The EPA has sold the health of the marine environment for profit

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WWF-New Zealand is really disappointed by today’s Environmental Protection Authority (EPA) decision to approve seabed mining in the habitat of New Zealand’s critically endangered Māui dolphins.

“By approving Trans-Tasman Resources’ application to mine iron sand off southern Taranaki, the EPA has allowed a new threat to New Zealand’s Māui dolphins, the world’s smallest and rarest marine dolphins,” said WWF-New Zealand campaigner David Tong.

The EPA today approved Trans-Tasman Resources’ application to dig up 50 million tonnes of seabed in the Southern Taranaki Bight each year for the next 35 years. This would produce five million tonnes of iron ore for direct export each year.

“The Southern Taranaki Bight is a precious and wondrous marine ecosystem,” Mr Tong said. “As well as Māui dolphins, over 14 kinds of whale live there, including a newly discovered population of critically endangered blue whales. Scientists have highlighted significant environmental impacts from seabed mining that could threaten these species.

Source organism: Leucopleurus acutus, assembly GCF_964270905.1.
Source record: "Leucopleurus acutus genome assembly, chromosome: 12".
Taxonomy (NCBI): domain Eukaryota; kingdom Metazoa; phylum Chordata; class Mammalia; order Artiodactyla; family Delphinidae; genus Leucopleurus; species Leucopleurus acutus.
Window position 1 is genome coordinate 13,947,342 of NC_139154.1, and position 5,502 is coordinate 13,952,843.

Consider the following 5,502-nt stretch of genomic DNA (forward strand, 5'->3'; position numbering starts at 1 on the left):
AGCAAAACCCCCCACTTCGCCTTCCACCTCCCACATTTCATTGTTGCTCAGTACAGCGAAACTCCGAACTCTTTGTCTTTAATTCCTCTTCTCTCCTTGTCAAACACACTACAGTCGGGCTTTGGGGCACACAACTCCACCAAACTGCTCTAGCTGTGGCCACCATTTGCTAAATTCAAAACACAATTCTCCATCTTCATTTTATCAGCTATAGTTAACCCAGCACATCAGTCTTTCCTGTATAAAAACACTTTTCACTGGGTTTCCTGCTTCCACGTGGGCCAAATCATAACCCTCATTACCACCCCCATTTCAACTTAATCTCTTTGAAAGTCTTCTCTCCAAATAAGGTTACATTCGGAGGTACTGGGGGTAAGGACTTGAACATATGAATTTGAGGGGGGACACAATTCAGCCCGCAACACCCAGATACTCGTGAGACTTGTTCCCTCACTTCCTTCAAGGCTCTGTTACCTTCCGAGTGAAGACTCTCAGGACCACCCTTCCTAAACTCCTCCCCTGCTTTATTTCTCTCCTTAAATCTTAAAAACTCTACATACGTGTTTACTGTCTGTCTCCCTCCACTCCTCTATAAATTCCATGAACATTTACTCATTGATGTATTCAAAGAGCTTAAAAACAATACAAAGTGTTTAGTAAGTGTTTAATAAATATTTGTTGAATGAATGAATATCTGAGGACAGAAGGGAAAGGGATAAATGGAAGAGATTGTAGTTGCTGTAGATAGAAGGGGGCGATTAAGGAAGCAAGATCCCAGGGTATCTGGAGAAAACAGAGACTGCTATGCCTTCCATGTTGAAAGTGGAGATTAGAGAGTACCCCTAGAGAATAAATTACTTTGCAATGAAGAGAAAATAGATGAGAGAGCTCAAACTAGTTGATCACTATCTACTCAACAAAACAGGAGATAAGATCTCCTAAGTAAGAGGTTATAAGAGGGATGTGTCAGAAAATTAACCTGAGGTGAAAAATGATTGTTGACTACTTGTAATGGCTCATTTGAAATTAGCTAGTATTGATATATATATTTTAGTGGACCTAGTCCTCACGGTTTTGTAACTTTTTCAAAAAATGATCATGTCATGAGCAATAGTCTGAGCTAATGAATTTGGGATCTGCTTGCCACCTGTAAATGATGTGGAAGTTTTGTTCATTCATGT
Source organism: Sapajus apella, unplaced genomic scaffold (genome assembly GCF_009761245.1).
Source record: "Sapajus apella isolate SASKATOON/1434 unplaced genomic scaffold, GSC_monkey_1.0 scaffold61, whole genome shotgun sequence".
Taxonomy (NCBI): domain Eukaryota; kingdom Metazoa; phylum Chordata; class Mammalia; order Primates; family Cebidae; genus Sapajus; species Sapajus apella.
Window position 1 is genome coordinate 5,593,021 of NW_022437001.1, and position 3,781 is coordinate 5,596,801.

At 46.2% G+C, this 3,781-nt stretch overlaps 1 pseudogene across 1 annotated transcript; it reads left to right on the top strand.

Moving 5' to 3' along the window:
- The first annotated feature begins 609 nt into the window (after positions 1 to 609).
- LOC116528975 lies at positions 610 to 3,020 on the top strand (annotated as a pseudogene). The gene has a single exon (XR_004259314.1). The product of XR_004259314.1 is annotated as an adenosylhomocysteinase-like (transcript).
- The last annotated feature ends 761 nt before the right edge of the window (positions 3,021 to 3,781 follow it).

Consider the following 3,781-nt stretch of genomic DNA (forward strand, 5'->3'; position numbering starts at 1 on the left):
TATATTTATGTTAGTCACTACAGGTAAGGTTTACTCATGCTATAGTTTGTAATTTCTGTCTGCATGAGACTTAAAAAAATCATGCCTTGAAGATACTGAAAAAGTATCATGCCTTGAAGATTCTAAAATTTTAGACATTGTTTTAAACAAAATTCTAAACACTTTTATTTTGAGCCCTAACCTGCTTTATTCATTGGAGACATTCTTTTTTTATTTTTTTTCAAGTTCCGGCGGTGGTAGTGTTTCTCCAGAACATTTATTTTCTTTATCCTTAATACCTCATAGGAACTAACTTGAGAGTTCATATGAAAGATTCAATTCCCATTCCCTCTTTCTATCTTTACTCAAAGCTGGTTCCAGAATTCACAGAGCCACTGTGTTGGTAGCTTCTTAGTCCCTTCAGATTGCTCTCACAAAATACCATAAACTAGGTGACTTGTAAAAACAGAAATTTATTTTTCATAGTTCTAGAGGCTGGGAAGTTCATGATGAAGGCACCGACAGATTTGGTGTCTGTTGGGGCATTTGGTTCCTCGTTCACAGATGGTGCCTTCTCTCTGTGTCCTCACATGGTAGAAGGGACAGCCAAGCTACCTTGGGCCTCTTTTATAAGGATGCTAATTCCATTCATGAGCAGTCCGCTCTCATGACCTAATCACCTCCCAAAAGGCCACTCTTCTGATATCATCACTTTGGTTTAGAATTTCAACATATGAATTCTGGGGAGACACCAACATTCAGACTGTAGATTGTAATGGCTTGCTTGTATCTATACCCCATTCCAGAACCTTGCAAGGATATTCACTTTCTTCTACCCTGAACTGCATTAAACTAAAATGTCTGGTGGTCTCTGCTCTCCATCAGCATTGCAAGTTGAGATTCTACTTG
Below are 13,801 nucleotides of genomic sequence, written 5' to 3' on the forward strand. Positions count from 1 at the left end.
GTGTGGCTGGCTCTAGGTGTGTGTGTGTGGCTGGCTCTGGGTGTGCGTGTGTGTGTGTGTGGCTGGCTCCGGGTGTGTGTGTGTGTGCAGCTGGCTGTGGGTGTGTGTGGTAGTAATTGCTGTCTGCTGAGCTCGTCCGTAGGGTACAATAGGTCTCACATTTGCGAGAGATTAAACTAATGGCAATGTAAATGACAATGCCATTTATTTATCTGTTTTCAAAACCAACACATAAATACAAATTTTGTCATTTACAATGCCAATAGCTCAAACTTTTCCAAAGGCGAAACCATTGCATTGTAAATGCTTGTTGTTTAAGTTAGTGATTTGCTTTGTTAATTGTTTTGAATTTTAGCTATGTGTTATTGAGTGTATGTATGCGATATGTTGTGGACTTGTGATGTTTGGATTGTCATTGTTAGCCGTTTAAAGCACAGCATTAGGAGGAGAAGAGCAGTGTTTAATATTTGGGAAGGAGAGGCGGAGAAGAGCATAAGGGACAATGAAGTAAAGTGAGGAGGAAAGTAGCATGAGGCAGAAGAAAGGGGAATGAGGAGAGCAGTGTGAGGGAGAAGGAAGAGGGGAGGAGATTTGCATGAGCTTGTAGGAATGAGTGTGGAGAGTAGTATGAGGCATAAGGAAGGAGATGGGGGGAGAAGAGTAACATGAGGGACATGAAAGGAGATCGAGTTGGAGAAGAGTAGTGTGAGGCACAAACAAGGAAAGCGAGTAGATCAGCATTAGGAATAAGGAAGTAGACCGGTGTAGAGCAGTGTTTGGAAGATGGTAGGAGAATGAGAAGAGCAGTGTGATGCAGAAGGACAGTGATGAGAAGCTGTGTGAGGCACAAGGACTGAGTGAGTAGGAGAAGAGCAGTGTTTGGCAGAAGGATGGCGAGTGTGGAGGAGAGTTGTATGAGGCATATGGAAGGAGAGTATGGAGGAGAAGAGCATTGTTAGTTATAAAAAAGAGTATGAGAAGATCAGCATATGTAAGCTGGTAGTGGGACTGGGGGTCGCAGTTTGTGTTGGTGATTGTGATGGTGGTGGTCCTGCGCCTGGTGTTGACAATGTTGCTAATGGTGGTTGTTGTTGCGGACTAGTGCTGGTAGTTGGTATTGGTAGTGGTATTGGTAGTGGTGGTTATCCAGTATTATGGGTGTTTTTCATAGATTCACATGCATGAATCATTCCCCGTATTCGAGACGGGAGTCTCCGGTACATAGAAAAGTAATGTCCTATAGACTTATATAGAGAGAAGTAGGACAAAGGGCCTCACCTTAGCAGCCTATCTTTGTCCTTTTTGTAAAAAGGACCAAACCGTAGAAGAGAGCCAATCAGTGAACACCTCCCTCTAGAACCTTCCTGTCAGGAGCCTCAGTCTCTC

“Less than 1% of New Zealand’s ocean is fully protected from exploitation like fishing, seabed mining, and oil exploration. Our oceans and the beautiful animals that live in them need more protection, not less.”

Learn more about Māui Dolphins at: www.wwf.org.nz/maui_dolphin/

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Louisa is the Communications Manager for WWF-New Zealand (World Wide Fund for Nature). She has extensive experience in the areas of media, communications and public relations. Her pen, camera and sense of humour have led her to wonderful work locations throughout Australia, Canada, USA, Solomon Islands, Vietnam, Cambodia, New Zealand and Peru. She was raised on a sheep and cattle farm in Outback Australia. Her specialty sectors are the environment (forest/marine/species conservation and climate change), crisis communications (biosecurity, floods and cyclones), and agriculture (livestock and broad-acre farming). She is an Open Water-accredited diver and has explored underwater ecosystems in the Solomon Islands and Cambodia.

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